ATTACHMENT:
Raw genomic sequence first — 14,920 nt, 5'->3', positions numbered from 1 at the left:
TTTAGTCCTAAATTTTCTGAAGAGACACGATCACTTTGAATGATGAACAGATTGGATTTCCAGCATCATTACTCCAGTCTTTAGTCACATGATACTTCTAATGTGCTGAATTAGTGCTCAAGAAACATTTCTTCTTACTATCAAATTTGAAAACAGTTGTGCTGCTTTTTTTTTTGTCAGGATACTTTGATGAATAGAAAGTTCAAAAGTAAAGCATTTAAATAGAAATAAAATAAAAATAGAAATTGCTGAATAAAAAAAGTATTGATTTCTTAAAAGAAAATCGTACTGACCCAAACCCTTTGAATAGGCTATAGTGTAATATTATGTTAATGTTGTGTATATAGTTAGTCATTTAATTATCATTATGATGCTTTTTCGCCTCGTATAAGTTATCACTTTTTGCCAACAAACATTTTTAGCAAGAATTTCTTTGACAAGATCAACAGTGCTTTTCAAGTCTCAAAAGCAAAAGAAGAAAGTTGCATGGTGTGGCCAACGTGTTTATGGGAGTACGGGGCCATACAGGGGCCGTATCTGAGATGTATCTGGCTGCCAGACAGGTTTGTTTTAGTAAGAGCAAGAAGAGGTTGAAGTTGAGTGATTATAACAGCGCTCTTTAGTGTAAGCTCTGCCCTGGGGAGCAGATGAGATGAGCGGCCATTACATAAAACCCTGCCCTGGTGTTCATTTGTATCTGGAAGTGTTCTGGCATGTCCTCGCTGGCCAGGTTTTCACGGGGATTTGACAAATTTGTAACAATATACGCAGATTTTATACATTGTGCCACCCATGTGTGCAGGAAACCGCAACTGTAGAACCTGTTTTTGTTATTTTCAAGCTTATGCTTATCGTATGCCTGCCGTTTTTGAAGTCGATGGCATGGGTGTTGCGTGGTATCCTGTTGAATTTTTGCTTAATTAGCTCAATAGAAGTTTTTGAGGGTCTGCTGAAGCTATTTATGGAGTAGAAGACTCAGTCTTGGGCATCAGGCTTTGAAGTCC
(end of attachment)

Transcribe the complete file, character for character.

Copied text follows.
Raw genomic sequence first — 14,920 nt, 5'->3', positions numbered from 1 at the left:
TTTAGTCCTAAATTTTCTGAAGAGACACGATCACTTTGAATGATGAACAGATTGGATTTCCAGCATCATTACTCCAGTCTTTAGTCACATGATACTTCTAATGTGCTGAATTAGTGCTCAAGAAACATTTCTTCTTACTATCAAATTTGAAAACAGTTGTGCTGCTTTTTTTTTTGTCAGGATACTTTGATGAATAGAAAGTTCAAAAGTAAAGCATTTAAATAGAAATAAAATAAAAATAGAAATTGCTGAATAAAAAAAGTATTGATTTCTTAAAAGAAAATCGTACTGACCCAAACCCTTTGAATAGGCTATAGTGTAATATTATGTTAATGTTGTGTATATAGTTAGTCATTTAATTATCATTATGATGCTTTTTCGCCTCGTATAAGTTATCACTTTTTGCCAACAAACATTTTTAGCAAGAATTTCTTTGACAAGATCAACAGTGCTTTTCAAGTCTCAAAAGCAAAAGAAGAAAGTTGCATGGTGTGGCCAACGTGTTTATGGGAGTACGGGGCCATACAGGGGCCGTATCTGAGATGTATCTGGCTGCCAGACAGGTTTGTTTTAGTAAGAGCAAGAAGAGGTTGAAGTTGAGTGATTATAACAGCGCTCTTTAGTGTAAGCTCTGCCCTGGGGAGCAGATGAGATGAGCGGCCATTACATAAAACCCTGCCCTGGTGTTCATTTGTATCTGGAAGTGTTCTGGCATGTCCTCGCTGGCCAGGTTTTCACGGGGATTTGACAAATTTGTAACAATATACGCAGATTTTATACATTGTGCCACCCATGTGTGCAGGAAACCGCAACTGTAGAACCTGTTTTTGTTATTTTCAAGCTTATGCTTATCGTATGCCTGCCGTTTTTGAAGTCGATGGCATGGGTGTTGCGTGGTATCCTGTTGAATTTTTGCTTAATTAGCTCAATAGAAGTTTTTGAGGGTCTGCTGAAGCTATTTATGGAGTAGAAGACTCAGTCTTGGGCATCAGGCTTTGAAGTCC